Washington, D.C. is the capital of the United States of America. The Save Oak Flat Act was presented to the public by Chair Raul M. Grijalva (D-Arizona) to effectively preserve the Oak Flat section of Tonto National Forest against destructive mining proposals.
Several tribes think Oak Flat is sacred, particularly the San Carlos Apache Tribe, which has fought a years-long campaign to prevent its extraction by Settlement Copper, managed by international mining companies BHP and Rio Tinto.
A significant number of organizations, notably the San Carlos Apache, endorse Grijalva’s proposal. The Today Show featured a segment on the subject. In recent weeks, the problem has gotten increasing attention. The Biden administration canceled an environmental impact statement that had been released in the last hours of the previous administration. It would have finalized a land swap between Tonto National Forest and Resolution Copper, enabling the project forward.
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On February 19, Chair Grijalva and partners wrote to acting Department of Agriculture Kevin Shea, requesting that the paper be reconsidered due to its hurried timing and political character. Since the inclusion of an unrelated clause in the 2015 National Defense Authorization Act requiring the government to transfer 2,422 acres of Tonto National Forest property to Resolution Copper in exchange for less valuable land elsewhere, Grijalva has been at the forefront of the issue.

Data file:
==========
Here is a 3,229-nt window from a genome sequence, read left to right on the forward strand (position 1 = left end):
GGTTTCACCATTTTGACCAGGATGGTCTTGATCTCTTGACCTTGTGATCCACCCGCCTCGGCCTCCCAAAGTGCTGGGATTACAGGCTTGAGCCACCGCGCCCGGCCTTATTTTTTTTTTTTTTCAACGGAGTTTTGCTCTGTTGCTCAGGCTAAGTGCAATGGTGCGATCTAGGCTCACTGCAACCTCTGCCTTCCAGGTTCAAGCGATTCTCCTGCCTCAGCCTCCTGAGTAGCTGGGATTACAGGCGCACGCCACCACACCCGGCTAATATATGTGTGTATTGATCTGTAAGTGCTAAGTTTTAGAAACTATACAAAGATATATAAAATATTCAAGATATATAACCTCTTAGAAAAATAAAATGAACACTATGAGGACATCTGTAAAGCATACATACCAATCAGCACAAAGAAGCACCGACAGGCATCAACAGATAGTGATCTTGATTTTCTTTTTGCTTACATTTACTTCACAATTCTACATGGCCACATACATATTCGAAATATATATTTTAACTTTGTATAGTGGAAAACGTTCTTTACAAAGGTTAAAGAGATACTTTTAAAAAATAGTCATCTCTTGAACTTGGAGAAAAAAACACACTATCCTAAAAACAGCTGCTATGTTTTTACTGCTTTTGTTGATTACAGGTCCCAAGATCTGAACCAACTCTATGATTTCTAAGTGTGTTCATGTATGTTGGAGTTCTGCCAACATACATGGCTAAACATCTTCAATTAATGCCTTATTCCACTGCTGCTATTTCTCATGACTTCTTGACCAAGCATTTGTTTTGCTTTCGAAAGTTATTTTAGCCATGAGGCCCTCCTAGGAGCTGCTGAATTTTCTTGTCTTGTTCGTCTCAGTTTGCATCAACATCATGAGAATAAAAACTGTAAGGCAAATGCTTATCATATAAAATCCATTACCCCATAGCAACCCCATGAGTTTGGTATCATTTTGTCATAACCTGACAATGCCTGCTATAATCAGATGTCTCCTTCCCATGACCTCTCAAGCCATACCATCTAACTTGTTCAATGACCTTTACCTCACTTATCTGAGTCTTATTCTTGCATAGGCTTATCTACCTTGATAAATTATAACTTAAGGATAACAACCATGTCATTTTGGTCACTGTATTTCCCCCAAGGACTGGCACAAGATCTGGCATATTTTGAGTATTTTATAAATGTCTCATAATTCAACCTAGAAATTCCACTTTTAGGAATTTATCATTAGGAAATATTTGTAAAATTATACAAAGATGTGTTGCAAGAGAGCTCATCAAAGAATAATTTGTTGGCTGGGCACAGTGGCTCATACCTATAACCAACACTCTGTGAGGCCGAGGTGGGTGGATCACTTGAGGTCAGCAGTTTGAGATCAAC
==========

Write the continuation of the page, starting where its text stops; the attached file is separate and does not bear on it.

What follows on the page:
Grijalva said today, “The San Carlos Apache never requested for this land to become a political matter, but this is not a struggle we’re going to be losing.” “I will seek to push this law ahead, to assure that this property is protected, and to prove that you do not have the right to attack Local American people plainly to make a profit. The Biden committee did its duty by withdrawing the Trump administration’s politically driven analysis, and so that we can go ahead in a more rational manner, this property will be protected indeterminately.”
Sen. Bernie Sanders (I-Vt.), the sponsor of the Senate identical measure, stated, “Too many times, our Native American brothers and sisters have seen the profitability of major businesses placed before their sovereign rights.” “It is outrageous that a Washington backroom agreement may result in the ruin of a holy place that is so essential to so many individuals. Hundreds and thousands of Americans are rejecting this transfer of our natural resources to foreign companies, and we must defend them.”
To increase awareness of the issue, the Committee conducted an oversight conference on March 12, 2020, headlined The Irreparable Environmental and Cultural Impacts of the Proposed Resolution Copper Mining Operation. The Natural Resources Committee will hold a hearing on the proposed measure in the coming years.